• I want writing to be fun  Part of what I am enjoying so much about the first draft stage is that – although I want to get it right in the end – right now, my story can be whatever I want it to be. Although I have placed some constraints within my planning so my writing has some necessary focus, I have complete freedom with the words I use to get from plot point to plot point. And it feels good (unless I have writers block that is). There is something about being able to write whatever you like, without having to worry if it makes sense, or if it is a perfectly written sentence that is freeing and euphoric. This doesn’t mean that the stages that follow the first draft will not be fun: editing, more editing, cover design, publishing ect. Some might be harder, some may be easier and they will all certainly require a different type of focus and approach, but I am sure that I will find a different sense of satisfaction and pleasure as I go through each of these stages. I welcome them with open arms and a willingness to learn.

Finding #3  Striking a balance between structure and freedom can work in your favour

Print

Source

If you like to write with no plan, keep doing it. If you like to fully outline your story to within an inch of its life and it works for you, then great. My chosen approach is a happy medium between the two – after all, life is all about balance!

I believe (and I know that this is very much down to personal preference) that it is necessary on a plot level to spend some time planning before writing – character planning, story world, general structure etc. – so you know roughly where the story is going and that what is written has focus. However, I think that at such an early stage the metaphors, nouns and adjectives you use to get to your plot points in your first draft largely do not matter. These can be crafted and rewritten to your hearts content when it comes to the edit(s). Also, by giving myself some freedom, I have found that I often stumble upon scenes and characters that have developed completely organically. To summarise, it is good to have guidance, but it is also good to follow your gut, even if it does occasionally lead you off of your planned path.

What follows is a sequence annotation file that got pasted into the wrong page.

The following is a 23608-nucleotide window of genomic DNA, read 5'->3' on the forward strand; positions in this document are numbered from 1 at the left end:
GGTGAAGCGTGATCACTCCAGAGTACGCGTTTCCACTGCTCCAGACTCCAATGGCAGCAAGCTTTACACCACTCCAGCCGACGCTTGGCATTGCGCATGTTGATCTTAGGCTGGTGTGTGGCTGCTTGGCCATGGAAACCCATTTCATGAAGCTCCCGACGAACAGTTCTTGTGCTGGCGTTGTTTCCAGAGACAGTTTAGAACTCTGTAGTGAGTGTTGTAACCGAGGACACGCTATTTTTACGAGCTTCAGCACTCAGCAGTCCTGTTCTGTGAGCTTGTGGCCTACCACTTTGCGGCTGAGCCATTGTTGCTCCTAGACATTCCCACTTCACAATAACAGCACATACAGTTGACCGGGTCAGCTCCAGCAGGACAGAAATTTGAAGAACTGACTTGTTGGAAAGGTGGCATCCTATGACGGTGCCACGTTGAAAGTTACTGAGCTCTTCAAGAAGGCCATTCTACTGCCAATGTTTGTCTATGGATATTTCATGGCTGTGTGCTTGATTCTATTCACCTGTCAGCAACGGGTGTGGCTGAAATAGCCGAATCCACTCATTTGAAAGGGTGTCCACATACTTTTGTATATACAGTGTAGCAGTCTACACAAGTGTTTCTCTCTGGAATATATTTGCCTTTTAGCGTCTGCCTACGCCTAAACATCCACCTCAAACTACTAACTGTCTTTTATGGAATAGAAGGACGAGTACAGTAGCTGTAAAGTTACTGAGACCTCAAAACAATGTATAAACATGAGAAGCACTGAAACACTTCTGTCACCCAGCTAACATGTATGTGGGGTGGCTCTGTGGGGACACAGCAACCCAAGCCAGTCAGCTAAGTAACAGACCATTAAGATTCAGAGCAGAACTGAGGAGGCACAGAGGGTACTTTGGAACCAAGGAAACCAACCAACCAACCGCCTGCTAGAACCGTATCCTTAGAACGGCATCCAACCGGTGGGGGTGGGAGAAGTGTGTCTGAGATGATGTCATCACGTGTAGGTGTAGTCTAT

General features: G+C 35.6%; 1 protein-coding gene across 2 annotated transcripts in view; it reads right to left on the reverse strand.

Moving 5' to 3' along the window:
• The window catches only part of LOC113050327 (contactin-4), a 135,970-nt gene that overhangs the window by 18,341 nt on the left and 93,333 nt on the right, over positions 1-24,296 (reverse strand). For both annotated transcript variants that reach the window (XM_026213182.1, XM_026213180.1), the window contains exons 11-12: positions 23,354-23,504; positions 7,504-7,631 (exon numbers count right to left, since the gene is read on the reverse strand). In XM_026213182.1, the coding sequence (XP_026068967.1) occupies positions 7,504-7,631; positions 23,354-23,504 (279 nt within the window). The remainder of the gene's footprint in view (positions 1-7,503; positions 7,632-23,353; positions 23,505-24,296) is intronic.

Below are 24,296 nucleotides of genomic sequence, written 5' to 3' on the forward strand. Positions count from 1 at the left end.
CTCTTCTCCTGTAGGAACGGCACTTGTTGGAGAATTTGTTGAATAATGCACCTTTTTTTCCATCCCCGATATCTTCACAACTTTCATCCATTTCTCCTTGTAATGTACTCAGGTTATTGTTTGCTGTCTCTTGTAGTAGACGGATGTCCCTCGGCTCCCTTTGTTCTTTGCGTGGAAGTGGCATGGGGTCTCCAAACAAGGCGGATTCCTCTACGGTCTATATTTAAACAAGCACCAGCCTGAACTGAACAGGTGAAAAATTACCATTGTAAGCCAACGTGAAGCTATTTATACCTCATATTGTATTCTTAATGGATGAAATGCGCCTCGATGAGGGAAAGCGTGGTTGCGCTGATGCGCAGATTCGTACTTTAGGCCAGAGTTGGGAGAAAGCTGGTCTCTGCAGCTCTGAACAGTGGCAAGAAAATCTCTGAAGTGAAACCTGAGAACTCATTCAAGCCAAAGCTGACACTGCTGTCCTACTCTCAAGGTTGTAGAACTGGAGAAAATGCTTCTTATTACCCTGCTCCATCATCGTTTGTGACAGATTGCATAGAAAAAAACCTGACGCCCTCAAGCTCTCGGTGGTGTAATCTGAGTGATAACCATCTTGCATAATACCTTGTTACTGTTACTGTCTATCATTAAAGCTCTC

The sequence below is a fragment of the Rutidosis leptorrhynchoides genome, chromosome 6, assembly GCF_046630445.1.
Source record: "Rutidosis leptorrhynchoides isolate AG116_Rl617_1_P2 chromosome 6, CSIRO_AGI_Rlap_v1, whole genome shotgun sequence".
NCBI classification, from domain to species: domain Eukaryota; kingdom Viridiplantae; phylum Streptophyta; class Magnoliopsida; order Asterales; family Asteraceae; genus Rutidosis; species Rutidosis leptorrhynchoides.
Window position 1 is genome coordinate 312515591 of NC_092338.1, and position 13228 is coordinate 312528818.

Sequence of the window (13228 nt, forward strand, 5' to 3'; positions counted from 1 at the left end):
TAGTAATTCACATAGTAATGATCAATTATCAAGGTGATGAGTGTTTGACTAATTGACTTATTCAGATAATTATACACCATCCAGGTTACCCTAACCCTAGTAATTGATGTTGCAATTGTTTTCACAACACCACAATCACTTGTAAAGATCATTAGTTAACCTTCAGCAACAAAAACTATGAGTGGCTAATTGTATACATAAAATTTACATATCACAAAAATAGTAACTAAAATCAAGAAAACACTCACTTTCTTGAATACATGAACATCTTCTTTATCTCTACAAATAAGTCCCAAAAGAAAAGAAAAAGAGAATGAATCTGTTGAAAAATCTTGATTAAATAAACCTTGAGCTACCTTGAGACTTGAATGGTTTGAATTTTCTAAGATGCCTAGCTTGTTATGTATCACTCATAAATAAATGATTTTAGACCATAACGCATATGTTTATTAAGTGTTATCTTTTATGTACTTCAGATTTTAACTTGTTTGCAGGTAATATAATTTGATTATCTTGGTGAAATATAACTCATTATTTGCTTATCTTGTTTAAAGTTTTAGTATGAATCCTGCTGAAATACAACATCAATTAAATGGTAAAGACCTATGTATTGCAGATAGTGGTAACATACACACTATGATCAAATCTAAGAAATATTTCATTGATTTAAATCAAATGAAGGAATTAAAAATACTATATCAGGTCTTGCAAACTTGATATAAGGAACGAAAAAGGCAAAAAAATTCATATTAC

To conclude:

Enjoy the process, have faith in your planning, allow your creativity to flow with little censorship and trust in your ability to edit out (and in) what is important. You are the creator after all.

Allowing myself to write a draft that is full of holes, hilariously bad and to be honest, a bit shit has been the most liberating and productive decision I could have made. Granted, it was initially a little bit traumatising at times due to the fact that I like everything to be organised and to fit neatly into clear steps and stages (not reflected in the tidiness of my bedroom I admit), but I got over it pretty quickly. 

My advice to you is to just write. Even if it’s rubbish sometimes (or the majority of the time!)  you might just surprise yourself. Enjoy the freedom that you have in your first draft, because the later stages of your story such as editing and proofreading will be much more restrictive.

Advertisements

One thought on “Writing the first draft – Valuable lessons learnt

Leave a Reply

Fill in your details below or click an icon to log in:

WordPress.com Logo

You are commenting using your WordPress.com account. Log Out / Change )

Twitter picture

You are commenting using your Twitter account. Log Out / Change )

Facebook photo

You are commenting using your Facebook account. Log Out / Change )

Google+ photo

You are commenting using your Google+ account. Log Out / Change )

Connecting to %s